SAN FRANCISCO (CBS 5) — One firefighter died, another was critically injured and a third suffered less serious burns while battling a fire in San Francisco’s Diamond Heights neighborhood Thursday.
Lt. Vincent Perez, 48, who had been with the SFFD for 21 years, died at San Francisco General Hospital after going into cardiac arrest, according to Fire Chief Joanne Hayes-White.
She said firefighter/paramedic Anthony Valerio, 53, was in “very critical condition” – fighting for his life, and a third firefighter, a woman not named, was treated at the hospital for smoke inhalation and minor burns before being released.
KCBS’ Anna Duckworth Reports:
A sudden surge of flames during a heat explosion, known as a “flashover,” was to blame for leaving two of the three firefighters unconscious with severe burns inside a burning four-story home on a slope in the 100 block of Berkeley Way, SFFD Lt. Mindy Talmadge said.
The deadly blaze started on the first floor of the home about 10:45 a.m. and quickly spread to the second story, according to firefighters.
Talmadge indicated that firefighters saw a flash while inside the home. Around that time, a heat alarm on one of the firefighters’ uniforms was activated, she said.
When commanders on the outside tried to reach the firefighters by radio, there was no response. Additional crew members were sent in, and they found Perez and Valerio down and “pretty badly burned,” Talmadge said.
KCBS’ Chris Filippi Reports:
The female injured firefighter was able to exit the home on her own, she said.
Four residents were inside the home when the blaze started, but authorities said they were all able to escape without injury.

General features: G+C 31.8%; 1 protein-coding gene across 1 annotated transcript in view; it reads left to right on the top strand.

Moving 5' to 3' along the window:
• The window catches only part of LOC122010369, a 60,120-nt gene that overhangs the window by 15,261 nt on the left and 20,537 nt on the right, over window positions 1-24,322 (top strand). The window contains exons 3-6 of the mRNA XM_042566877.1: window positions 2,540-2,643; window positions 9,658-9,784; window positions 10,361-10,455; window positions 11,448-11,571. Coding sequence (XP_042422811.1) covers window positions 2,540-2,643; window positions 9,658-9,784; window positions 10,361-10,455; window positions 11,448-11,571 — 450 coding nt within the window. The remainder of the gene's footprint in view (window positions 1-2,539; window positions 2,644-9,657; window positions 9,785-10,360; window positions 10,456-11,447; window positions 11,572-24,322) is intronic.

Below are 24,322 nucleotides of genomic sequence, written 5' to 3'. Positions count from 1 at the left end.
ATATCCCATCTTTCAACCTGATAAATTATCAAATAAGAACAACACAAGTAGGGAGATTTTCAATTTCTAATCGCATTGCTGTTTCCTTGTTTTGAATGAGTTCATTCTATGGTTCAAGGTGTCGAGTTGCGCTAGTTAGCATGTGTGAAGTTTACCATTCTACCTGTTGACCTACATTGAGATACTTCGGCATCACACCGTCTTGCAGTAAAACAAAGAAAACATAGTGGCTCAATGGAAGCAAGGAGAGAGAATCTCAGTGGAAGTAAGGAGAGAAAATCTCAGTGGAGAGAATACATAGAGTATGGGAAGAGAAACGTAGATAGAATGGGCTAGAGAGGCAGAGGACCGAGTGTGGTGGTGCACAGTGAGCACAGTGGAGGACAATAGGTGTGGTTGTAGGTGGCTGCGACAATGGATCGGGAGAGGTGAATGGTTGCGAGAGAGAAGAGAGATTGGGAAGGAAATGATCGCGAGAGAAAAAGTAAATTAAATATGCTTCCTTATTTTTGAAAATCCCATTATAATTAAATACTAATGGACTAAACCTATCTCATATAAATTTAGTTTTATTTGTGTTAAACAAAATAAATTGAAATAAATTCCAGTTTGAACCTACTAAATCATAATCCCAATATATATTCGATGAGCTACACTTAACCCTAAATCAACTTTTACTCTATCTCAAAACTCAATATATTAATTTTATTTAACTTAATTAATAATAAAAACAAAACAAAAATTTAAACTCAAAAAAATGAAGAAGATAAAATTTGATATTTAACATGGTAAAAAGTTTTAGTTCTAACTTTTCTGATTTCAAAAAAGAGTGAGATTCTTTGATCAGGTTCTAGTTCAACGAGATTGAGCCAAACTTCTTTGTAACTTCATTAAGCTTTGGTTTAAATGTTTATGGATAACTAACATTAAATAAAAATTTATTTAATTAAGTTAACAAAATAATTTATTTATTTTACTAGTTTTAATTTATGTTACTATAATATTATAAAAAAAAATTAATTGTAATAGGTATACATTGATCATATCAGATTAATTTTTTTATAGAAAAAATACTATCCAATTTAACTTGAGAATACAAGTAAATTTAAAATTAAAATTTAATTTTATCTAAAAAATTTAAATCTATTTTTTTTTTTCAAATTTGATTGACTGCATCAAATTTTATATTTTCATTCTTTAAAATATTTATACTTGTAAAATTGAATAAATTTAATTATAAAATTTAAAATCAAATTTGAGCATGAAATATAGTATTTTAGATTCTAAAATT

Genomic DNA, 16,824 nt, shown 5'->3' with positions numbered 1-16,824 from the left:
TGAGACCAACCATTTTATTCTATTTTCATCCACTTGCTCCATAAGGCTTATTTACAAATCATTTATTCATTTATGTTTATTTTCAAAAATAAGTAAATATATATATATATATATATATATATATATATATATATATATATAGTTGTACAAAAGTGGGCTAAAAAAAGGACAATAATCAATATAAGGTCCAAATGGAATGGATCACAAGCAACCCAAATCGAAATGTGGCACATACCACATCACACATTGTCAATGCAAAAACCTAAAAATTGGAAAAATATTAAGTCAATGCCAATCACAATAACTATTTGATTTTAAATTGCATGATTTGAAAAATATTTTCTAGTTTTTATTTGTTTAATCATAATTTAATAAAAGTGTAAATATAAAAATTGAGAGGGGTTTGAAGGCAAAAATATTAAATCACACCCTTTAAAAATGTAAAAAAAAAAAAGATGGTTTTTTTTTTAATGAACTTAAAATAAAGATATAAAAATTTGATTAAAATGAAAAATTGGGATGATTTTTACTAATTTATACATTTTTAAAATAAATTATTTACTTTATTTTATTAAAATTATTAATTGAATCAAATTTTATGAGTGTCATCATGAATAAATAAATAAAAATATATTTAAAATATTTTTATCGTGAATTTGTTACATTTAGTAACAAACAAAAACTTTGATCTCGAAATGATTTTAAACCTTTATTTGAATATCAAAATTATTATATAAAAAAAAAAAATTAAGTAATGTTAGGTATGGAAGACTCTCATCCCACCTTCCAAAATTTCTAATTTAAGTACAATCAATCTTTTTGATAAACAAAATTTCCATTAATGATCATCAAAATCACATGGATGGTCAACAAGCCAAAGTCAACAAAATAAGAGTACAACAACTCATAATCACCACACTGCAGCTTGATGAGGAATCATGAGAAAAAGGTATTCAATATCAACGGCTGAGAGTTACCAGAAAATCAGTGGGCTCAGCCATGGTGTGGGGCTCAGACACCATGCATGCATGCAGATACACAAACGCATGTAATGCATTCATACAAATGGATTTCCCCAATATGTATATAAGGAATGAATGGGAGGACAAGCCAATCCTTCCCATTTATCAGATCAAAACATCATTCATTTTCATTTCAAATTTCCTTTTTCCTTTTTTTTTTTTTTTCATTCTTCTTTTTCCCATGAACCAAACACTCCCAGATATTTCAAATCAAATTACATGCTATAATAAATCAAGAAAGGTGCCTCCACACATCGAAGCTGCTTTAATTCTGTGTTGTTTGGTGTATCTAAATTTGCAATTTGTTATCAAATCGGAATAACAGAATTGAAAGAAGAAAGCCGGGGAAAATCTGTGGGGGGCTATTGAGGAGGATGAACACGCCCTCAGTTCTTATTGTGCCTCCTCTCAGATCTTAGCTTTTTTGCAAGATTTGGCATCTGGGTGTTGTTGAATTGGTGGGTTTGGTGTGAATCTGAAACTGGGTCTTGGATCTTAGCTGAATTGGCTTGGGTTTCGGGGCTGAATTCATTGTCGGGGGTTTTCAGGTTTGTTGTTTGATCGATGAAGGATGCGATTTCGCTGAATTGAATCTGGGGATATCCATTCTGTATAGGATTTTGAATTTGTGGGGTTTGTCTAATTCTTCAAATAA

About 30 firefighters battled the blaze, which was finally extinguished shortly before noon. The cause was under investigation.
SFFD’s chief said Thursday’s firefighter death in line of duty was the first in the city since January 2003, when 40-year-old Melinda Ohler died after falling from a fire engine responding to a call.
“It’s a tough day in San Francisco,” said an emotional Hayes-White. “The Fire Department is like a family. We lost a family member today.”
She said Perez was a classmate of hers when they entered the department’s academy in 1990. Perez had also previously served as a deputy with the Alameda County Sheriff’s Office and as a U.S. Marine.
“His whole life was spent serving the community,” the chief said. “Our hearts are heavy and they will be for a long time.”
Mayor Ed Lee offered his condolences and ordered flags to be flown at half-staff at all city buildings and grounds.
“This reminds all of us how dangerous this job is… we are reminded of the sacrifices firefighters and their families make each day to keep our city safe,” Lee said.
Tom O’Connor, president of the San Francisco firefighters union, said fires in the Diamond Heights area are especially hard to fight.
“All houses are kind of upside down,” with a story or two at the street level and at least one or two more down the hillside, O’Connor said.
“If things go wrong, you’re in the worst possible area” since the flames will shoot upward from the lower levels of the home, he said.
The last time a San Francisco firefighter died battling a house fire in Diamond Heights was March 9, 1995, according to CBS 5 archives.
The deceased in that case was one of several injured firefighters who were trapped inside a burning home on a hill at 75 Everson Street.
(Copyright 2011 by CBS San Francisco. All Rights Reserved. This material may not be published, broadcast, rewritten, or redistributed. Wire services may have contributed to this report.)